University of Queensland research has found general practitioners are proactively providing preventative health checks to women in midlife who need it most, possibly due to sufficient Medicare rebates.
The research analyzed data from the Australian Longitudinal Study on Women’s Health to determine whether preventative health checks were being carried out on women in midlife with the greatest need. The research was published in Medical Journal of Australia.
Clinical research fellow, Professor Jenny Doust from UQ’s School of Public Health, said researchers also wanted to know if a patient’s economic position might be also a barrier to accessing preventative health care.
“The types of preventative health checks generally available for women aged between 40–49 years are checks for those at risk of type 2 diabetes and chronic disease, as well as a heart health check,” Professor Doust said.
“The research found that women were more likely to have had health checks if they had risk factors for chronic disease, selegiline hcl for dogs side effects which was in contrast to previous research which found that fewer GP practitioner services are provided to people with unhealthy lifestyles.”
The findings were mirrored in a recent study looking at the uptake of health checks for Aboriginal and Torres Strait Islander people, which found these went to those who had the greatest health care needs.
“Our work shows that, in Australian primary care, people who need preventive care the most are more likely to receive it,” Professor Doust said.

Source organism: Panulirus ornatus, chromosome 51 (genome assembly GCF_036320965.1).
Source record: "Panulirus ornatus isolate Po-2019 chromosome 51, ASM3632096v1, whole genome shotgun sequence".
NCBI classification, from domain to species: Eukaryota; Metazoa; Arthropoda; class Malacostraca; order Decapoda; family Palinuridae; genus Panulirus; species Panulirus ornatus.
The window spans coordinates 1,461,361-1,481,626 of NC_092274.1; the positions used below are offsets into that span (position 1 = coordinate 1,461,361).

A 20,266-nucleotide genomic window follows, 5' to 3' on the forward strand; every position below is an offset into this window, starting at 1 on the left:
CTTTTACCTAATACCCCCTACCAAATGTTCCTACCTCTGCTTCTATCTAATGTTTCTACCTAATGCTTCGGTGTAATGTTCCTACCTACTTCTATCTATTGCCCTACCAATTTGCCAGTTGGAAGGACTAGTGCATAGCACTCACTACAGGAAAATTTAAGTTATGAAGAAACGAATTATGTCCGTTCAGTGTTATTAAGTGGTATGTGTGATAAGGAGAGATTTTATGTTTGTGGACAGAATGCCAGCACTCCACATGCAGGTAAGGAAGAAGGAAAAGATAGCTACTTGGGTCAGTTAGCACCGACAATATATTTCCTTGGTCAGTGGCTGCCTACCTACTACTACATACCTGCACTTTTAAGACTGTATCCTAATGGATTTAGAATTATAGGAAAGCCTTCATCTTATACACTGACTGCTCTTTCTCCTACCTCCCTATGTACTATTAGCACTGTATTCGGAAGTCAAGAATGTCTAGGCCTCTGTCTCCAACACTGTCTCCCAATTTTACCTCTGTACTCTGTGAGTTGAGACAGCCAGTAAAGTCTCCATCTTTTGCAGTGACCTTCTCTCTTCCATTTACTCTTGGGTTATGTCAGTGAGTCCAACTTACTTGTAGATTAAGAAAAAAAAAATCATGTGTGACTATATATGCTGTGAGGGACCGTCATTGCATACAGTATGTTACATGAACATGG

“We often hear about the inverse care law, that is the ability to access health care varies inversely with need. There is some previous evidence of the inverse care law in Australian general practice, with people who have unhealthy behaviors using fewer GP services and those living in disadvantaged areas having shorter GP consultation times.”
“Our study shows that the inverse care law doesn’t seem to apply here.”
Professor Doust said one explanation might be the Medicare rebate paid to GPs for preventive health is at a sufficiently high level for general practitioners to be incentivized to provide this care.
“Fewer women in the study underwent heart health checks and this suggests the rebate for this service may be inadequate compared to the rebate for health checks for diabetes and chronic disease,” she said.
“It is hard to design health care funding so that people who need care receive it, without also incentivizing overservicing to those who can afford to pay more. Partly we rely on health care providers being motivated to provide equitable care and our study suggests general practitioners are doing that.”
The research was conducted as part of the Australian Longitudinal Study on Women’s Health.
Louise F Wilson et al, Preventive health checks in Australian general practice for women during mid‐life, Medical Journal of Australia (2023). DOI: 10.5694/mja2.52083
Medical Journal of Australia
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